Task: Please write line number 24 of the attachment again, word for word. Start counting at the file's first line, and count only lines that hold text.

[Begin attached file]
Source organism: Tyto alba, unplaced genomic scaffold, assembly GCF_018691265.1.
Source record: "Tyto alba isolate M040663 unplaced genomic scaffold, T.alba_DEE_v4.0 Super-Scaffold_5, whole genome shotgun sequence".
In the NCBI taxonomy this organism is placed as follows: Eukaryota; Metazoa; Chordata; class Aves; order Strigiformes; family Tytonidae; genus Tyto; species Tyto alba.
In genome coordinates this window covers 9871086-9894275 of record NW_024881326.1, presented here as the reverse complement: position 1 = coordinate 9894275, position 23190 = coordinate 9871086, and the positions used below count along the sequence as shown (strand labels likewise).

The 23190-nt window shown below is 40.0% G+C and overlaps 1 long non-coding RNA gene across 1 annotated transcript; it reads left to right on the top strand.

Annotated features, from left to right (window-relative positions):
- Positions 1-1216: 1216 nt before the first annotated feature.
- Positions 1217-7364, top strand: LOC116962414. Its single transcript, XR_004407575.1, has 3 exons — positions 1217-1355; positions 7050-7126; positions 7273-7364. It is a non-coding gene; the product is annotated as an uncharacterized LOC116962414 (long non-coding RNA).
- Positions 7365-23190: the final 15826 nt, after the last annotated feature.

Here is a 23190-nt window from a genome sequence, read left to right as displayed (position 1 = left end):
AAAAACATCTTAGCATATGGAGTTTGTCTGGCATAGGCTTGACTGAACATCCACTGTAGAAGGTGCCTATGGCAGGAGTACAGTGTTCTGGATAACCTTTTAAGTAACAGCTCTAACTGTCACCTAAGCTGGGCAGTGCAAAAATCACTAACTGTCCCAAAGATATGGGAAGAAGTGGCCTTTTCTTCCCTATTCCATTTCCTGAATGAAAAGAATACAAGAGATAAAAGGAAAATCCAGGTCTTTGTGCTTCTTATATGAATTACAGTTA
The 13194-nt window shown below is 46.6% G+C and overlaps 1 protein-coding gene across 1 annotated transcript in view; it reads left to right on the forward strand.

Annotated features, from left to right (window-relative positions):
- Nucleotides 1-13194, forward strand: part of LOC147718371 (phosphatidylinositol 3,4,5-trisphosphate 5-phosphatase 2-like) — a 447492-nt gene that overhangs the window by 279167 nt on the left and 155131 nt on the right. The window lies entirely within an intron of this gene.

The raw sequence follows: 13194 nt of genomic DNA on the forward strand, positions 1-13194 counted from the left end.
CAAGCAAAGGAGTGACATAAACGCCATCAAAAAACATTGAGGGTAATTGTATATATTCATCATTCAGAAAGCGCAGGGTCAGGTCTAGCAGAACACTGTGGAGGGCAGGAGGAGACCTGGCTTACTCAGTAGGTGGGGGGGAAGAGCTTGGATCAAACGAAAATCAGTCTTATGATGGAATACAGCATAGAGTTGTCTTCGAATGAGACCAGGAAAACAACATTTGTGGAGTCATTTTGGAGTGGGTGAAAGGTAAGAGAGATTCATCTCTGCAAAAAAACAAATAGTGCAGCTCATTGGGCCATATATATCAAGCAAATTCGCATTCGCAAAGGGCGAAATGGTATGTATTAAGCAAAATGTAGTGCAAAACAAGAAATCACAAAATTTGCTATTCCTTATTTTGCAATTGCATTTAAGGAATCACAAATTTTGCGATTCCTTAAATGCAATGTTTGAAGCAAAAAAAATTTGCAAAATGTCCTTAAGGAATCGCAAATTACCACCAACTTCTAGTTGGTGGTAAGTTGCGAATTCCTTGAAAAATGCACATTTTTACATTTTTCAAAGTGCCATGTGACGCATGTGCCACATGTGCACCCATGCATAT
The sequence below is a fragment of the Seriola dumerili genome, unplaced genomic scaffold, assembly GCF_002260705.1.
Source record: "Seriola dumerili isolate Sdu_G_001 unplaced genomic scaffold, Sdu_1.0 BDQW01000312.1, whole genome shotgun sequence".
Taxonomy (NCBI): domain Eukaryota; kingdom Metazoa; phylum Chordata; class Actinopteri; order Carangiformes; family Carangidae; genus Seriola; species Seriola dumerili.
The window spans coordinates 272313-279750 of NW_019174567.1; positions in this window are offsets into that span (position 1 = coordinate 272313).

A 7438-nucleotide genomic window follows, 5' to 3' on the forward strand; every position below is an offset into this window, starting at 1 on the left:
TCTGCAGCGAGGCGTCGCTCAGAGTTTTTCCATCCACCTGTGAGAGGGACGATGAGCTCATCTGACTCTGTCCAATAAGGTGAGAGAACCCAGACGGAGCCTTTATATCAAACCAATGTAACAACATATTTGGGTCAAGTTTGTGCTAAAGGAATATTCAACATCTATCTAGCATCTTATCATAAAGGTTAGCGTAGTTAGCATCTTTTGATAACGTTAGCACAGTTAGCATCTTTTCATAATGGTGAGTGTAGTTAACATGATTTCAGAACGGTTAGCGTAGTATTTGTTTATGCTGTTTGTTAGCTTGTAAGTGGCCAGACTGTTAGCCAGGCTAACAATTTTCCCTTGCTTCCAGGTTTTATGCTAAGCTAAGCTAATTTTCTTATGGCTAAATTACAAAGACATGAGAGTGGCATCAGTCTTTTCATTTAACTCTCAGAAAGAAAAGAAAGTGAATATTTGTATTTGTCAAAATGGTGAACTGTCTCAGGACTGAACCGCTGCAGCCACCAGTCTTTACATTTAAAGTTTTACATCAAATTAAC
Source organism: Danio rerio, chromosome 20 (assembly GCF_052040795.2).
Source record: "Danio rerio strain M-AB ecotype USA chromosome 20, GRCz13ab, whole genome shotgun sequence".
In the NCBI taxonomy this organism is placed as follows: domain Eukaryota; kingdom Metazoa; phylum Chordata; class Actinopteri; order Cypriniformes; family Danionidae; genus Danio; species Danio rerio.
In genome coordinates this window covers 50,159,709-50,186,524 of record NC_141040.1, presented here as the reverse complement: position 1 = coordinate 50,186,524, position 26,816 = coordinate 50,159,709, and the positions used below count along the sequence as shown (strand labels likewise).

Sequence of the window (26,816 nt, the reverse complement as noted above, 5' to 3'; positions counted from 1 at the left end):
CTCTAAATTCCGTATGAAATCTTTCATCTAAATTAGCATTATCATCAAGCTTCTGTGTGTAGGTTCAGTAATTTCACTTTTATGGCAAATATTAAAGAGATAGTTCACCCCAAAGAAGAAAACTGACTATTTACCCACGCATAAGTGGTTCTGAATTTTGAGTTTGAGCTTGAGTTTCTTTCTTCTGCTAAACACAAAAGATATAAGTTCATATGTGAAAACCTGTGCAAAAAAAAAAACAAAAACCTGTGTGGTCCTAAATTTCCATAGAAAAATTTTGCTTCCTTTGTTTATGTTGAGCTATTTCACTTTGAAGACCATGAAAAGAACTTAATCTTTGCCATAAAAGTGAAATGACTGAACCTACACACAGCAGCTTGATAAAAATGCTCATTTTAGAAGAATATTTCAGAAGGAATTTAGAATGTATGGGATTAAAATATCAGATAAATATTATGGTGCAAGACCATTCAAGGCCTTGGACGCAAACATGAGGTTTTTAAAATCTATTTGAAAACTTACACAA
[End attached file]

Source record: "Danio rerio strain M-AB ecotype USA chromosome 20, GRCz13ab, whole genome shotgun sequence".